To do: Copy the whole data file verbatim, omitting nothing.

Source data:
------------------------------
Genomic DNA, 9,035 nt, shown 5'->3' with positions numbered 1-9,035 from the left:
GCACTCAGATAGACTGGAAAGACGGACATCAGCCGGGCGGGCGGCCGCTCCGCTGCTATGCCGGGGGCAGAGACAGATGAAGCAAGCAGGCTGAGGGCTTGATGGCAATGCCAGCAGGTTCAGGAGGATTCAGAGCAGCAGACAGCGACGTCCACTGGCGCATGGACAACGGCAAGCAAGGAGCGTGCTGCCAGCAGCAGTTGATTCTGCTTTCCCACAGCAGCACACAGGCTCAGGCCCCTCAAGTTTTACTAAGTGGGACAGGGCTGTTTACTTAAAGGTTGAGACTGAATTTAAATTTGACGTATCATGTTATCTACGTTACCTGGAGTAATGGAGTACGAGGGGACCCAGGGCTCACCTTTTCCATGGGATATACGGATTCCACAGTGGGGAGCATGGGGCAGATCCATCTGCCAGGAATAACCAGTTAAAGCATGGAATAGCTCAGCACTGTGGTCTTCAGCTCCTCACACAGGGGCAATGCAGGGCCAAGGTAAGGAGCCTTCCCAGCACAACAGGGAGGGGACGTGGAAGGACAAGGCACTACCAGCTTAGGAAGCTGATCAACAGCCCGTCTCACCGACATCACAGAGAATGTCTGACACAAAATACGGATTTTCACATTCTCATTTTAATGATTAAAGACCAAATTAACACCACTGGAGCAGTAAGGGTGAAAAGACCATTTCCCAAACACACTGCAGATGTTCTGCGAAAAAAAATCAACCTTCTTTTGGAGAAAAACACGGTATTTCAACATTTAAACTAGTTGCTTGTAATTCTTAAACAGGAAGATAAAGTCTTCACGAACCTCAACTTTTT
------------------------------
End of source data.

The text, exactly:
Genomic DNA, 9,035 nt, shown 5'->3' with positions numbered 1-9,035 from the left:
GCACTCAGATAGACTGGAAAGACGGACATCAGCCGGGCGGGCGGCCGCTCCGCTGCTATGCCGGGGGCAGAGACAGATGAAGCAAGCAGGCTGAGGGCTTGATGGCAATGCCAGCAGGTTCAGGAGGATTCAGAGCAGCAGACAGCGACGTCCACTGGCGCATGGACAACGGCAAGCAAGGAGCGTGCTGCCAGCAGCAGTTGATTCTGCTTTCCCACAGCAGCACACAGGCTCAGGCCCCTCAAGTTTTACTAAGTGGGACAGGGCTGTTTACTTAAAGGTTGAGACTGAATTTAAATTTGACGTATCATGTTATCTACGTTACCTGGAGTAATGGAGTACGAGGGGACCCAGGGCTCACCTTTTCCATGGGATATACGGATTCCACAGTGGGGAGCATGGGGCAGATCCATCTGCCAGGAATAACCAGTTAAAGCATGGAATAGCTCAGCACTGTGGTCTTCAGCTCCTCACACAGGGGCAATGCAGGGCCAAGGTAAGGAGCCTTCCCAGCACAACAGGGAGGGGACGTGGAAGGACAAGGCACTACCAGCTTAGGAAGCTGATCAACAGCCCGTCTCACCGACATCACAGAGAATGTCTGACACAAAATACGGATTTTCACATTCTCATTTTAATGATTAAAGACCAAATTAACACCACTGGAGCAGTAAGGGTGAAAAGACCATTTCCCAAACACACTGCAGATGTTCTGCGAAAAAAAATCAACCTTCTTTTGGAGAAAAACACGGTATTTCAACATTTAAACTAGTTGCTTGTAATTCTTAAACAGGAAGATAAAGTCTTCACGAACCTCAACTTTTT